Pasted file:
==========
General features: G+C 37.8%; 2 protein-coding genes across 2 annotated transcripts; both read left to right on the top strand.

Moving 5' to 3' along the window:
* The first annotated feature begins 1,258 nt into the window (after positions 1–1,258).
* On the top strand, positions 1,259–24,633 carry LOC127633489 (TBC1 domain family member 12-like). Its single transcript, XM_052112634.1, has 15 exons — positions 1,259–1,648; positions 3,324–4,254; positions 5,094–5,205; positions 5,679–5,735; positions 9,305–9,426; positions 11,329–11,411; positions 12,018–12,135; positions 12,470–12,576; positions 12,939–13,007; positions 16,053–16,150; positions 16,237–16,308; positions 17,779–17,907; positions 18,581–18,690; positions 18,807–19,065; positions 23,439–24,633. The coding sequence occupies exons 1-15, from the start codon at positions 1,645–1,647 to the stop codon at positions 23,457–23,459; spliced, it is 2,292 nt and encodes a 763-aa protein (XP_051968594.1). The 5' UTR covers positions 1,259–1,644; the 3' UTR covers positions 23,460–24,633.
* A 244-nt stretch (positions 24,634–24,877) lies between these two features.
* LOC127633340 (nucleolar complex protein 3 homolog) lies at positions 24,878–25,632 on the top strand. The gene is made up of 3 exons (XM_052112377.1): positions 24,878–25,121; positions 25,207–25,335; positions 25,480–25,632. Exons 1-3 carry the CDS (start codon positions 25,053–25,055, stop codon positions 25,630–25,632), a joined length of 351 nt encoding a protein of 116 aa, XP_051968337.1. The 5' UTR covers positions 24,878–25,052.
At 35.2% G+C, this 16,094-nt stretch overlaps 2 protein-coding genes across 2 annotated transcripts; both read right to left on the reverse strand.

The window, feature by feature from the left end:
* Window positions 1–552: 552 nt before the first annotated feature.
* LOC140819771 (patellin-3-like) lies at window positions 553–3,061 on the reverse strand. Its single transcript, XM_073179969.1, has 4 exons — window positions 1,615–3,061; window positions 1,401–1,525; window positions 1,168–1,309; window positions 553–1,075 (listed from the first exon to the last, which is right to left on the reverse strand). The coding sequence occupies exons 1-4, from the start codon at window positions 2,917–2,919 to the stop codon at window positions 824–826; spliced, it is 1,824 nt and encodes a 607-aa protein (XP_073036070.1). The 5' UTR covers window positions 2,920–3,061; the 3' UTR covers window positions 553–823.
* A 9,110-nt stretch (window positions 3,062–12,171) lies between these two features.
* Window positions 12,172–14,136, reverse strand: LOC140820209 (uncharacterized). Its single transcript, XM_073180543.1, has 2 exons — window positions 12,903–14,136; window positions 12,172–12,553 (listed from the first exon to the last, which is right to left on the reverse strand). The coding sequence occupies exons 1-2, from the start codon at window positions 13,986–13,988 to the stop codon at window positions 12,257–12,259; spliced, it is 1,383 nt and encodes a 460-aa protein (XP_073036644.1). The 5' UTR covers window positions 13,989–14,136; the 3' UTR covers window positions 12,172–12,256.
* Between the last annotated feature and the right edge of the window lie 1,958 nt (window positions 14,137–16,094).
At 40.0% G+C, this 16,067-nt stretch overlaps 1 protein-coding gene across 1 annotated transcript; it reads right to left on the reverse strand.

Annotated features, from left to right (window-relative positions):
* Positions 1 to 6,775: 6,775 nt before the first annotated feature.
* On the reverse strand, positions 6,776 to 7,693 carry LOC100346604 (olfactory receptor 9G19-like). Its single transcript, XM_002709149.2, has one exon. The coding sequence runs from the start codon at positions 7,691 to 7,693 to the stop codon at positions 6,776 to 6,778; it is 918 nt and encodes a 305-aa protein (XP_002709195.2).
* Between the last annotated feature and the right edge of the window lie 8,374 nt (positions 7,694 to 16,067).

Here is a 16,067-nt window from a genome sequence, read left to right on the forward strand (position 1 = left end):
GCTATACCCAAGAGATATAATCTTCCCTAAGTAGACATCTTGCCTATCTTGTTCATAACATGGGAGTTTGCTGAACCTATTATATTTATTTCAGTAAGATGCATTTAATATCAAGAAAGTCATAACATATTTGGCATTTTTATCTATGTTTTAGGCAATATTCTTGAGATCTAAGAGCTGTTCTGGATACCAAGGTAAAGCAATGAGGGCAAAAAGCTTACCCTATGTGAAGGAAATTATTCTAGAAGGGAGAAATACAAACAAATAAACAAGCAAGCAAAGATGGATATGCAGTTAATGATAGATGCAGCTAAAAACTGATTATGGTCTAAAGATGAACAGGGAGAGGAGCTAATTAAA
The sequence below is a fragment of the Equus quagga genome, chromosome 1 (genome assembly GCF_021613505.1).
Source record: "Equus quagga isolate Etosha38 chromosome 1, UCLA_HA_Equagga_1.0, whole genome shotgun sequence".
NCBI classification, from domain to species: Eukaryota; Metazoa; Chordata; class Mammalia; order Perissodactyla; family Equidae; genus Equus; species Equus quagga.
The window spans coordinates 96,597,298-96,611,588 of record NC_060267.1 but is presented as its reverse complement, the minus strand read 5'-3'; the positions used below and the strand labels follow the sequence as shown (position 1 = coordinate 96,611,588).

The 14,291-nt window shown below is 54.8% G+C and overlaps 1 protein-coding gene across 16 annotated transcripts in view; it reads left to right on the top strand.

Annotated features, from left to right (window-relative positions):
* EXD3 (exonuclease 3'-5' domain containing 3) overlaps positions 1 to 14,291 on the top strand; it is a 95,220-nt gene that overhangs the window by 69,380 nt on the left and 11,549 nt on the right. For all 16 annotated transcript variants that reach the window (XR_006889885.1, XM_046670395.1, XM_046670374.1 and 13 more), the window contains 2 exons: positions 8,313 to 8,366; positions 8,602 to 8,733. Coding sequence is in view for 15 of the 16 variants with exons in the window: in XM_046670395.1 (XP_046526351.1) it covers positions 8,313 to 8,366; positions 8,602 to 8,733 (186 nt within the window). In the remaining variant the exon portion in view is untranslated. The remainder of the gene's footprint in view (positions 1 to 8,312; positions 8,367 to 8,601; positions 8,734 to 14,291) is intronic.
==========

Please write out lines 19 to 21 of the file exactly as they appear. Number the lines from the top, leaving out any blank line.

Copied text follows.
Here is a 16,067-nt window from a genome sequence, read left to right on the forward strand (position 1 = left end):
GCTATACCCAAGAGATATAATCTTCCCTAAGTAGACATCTTGCCTATCTTGTTCATAACATGGGAGTTTGCTGAACCTATTATATTTATTTCAGTAAGATGCATTTAATATCAAGAAAGTCATAACATATTTGGCATTTTTATCTATGTTTTAGGCAATATTCTTGAGATCTAAGAGCTGTTCTGGATACCAAGGTAAAGCAATGAGGGCAAAAAGCTTACCCTATGTGAAGGAAATTATTCTAGAAGGGAGAAATACAAACAAATAAACAAGCAAGCAAAGATGGATATGCAGTTAATGATAGATGCAGCTAAAAACTGATTATGGTCTAAAGATGAACAGGGAGAGGAGCTAATTAAA
The sequence below is a fragment of the Equus quagga genome, chromosome 1 (genome assembly GCF_021613505.1).